In 1949 Denmark joined NATO and gradually every idea of introducing a planned economy was scrapped, existing regulatory control systems were wound up, and the country was enrolled in the American dominated capitalist system. This was also a result of Denmark having joined the OECD, with all the consequences this entailed for economic policies. In 1960 the next logical step was for Denmark to enter into the free trade agreement of EFTA.
Discussions going on at the places of work during the 1950s were dominated by the rationalisations that had become a necessary prerequisite for recreating the worn-out productive apparatus. For this reason, the LO took a positive attitude to rationalisations, despite the fact that they entailed considerable drawbacks. For the very same reason, the system of consultative liaison committees at the places of work was established, but only with qualified success. Consultative liaison committees were only set up in 1/3 of all undertakings employing more than 25 workers. Furthermore, the committees turned out to be of very limited importance.
Gradually, dissatisfaction grew to considerable proportions in the work places, and in 1956 the draft proposal for a collective agreement was rejected by a clear majority of workers. The employers agreed to the proposal. The government was now faced with a dilemma identical to the one it had been faced with by the large-scale strike of 1925. But this time the government unequivocally turned against the majority of the working class, and based on the assumption that if it did not do so itself, the non-socialist parties would, it gave the proposal for a settlement the force of law. Thus, the government avoided being felled, and the majority in the Social Democratic Party considered this a primary objective.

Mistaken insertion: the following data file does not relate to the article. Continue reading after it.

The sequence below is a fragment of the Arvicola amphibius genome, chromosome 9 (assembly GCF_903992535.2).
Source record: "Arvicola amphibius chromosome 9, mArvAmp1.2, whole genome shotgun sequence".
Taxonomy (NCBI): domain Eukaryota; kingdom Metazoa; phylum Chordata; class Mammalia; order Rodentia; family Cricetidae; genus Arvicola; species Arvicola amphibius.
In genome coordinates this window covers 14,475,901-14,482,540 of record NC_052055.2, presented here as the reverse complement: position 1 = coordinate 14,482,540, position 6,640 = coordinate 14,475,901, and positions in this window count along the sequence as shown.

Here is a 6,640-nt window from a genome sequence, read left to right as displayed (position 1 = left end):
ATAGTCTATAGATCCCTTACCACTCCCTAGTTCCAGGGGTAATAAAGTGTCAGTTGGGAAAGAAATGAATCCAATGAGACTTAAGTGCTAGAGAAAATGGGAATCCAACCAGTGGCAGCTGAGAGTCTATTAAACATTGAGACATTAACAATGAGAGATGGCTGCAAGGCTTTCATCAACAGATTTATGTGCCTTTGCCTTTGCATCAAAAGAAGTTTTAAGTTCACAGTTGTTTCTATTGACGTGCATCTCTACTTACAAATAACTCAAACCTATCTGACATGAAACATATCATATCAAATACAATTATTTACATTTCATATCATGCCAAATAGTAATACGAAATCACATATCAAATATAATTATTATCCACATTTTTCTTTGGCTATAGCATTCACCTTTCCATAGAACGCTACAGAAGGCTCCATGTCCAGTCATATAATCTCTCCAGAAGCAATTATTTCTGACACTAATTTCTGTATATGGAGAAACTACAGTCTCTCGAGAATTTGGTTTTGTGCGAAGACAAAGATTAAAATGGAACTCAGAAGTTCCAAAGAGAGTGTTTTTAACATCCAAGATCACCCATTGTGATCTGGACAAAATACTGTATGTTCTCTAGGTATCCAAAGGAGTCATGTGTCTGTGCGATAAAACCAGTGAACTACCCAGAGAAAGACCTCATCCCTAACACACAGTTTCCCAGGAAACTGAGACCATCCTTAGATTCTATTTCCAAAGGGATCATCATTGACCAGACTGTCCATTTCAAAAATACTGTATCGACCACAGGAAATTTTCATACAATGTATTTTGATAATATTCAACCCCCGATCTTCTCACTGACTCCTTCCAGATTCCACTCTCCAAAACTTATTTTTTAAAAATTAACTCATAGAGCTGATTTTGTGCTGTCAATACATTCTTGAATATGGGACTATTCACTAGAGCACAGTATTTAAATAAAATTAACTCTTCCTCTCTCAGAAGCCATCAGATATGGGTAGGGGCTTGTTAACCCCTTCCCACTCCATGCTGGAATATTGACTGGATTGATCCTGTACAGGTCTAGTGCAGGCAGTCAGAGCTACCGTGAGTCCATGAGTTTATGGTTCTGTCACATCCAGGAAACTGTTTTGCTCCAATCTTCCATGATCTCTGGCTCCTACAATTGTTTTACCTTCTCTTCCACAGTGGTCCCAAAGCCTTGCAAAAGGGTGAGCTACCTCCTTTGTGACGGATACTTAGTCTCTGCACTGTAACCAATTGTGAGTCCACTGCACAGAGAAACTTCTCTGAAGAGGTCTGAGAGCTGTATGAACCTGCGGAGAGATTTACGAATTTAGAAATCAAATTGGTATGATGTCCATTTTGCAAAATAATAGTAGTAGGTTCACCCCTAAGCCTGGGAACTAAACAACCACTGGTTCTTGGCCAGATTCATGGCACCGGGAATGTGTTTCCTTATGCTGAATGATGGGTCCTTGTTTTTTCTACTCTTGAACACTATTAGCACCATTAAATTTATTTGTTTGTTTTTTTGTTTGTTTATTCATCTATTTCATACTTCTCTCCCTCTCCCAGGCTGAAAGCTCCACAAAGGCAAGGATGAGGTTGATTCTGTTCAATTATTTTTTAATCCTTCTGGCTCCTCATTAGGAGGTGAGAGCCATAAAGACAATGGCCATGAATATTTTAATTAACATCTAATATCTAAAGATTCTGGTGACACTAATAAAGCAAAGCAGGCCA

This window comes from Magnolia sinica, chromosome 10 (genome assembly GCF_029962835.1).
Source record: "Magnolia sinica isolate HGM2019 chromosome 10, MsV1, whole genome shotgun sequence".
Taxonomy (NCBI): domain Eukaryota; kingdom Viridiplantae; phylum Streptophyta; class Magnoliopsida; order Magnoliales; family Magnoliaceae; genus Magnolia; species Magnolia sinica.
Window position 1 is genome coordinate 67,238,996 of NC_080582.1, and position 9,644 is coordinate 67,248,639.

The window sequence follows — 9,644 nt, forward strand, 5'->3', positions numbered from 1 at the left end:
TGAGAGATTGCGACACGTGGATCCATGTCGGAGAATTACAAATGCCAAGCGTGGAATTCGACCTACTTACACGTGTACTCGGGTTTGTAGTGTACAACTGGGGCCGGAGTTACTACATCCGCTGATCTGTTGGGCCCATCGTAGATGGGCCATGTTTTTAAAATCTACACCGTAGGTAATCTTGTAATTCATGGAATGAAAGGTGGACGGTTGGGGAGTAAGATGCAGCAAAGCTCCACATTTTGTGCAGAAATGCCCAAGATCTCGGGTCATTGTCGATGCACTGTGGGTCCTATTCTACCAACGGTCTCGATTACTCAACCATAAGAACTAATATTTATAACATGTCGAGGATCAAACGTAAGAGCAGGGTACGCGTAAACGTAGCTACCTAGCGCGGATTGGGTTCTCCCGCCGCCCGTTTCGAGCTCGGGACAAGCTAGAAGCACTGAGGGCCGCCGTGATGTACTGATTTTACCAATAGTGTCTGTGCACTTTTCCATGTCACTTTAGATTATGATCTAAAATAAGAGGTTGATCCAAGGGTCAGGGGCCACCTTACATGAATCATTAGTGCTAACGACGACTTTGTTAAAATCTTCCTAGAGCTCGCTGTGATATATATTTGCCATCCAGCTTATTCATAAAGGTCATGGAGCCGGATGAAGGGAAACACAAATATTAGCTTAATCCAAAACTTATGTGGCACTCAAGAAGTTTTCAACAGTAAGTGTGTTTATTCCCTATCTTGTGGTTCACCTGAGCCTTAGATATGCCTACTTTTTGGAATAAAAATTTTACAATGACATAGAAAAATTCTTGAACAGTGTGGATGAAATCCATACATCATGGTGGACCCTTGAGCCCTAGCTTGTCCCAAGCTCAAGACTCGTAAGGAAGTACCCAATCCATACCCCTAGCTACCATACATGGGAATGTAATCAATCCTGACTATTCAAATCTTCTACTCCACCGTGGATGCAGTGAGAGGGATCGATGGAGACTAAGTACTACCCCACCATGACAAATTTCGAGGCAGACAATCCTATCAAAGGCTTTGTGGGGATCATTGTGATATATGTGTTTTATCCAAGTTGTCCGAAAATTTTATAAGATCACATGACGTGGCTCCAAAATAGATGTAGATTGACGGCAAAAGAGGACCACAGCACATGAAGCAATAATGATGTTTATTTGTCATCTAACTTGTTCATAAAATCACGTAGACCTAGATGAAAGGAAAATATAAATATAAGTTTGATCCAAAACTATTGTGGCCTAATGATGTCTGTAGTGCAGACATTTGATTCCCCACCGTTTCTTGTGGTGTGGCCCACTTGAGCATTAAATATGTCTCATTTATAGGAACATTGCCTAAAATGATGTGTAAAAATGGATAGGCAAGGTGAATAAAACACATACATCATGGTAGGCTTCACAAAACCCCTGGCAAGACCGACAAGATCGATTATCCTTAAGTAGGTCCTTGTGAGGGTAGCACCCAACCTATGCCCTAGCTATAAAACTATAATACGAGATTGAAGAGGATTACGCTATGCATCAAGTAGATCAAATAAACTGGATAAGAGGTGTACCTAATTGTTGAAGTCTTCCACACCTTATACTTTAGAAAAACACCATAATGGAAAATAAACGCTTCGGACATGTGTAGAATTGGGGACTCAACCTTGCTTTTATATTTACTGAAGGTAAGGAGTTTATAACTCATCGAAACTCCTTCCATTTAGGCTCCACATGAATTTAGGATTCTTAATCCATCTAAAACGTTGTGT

For a time the conflict led to increased support for the DKP, which was reflected by the results of the shop steward and other trade union representative elections. The autumn of 1956 saw the insurrection in Hungary, and this event together with the CPSU’s 20th Party Congress revelation of Stalin’s crimes led to renewed weakening of the DKP positions. This in turn led to intensified discussion within the DKP concerning the way ahead. Aksel Larsen, who had been party president for more than 25 years, took the initiative in a move towards a regeneration of the party, but was opposed by a majority within the party leadership, and was expelled. However, large numbers of trade union and party officials joined him.
By the turn of the year 1958/59 this group consisting of highly experienced labour representatives made an effort to find a basis on which to work, and in the spring of 1959 they founded the new Socialist People’s Party – the SF. The new party wanted to become a catalyst for a turn to the left within the working class and the Social Democratic Party. At the general election in 1960, the SF obtained 6.2% of the votes while the DKP only achieved 1.1% which meant that the party was no longer represented in the Folketinget. At the same general election, the Social Democratic Party made further advances to 42.1 % of the votes – in terms of votes, the three labour parties were close to a 50% share of the votes cast. In most elections held since then, the labour parties have obtained between 45% and 49% of the votes; a few times they have had a majority in terms of seats in the Folketinget, the first time being 1966.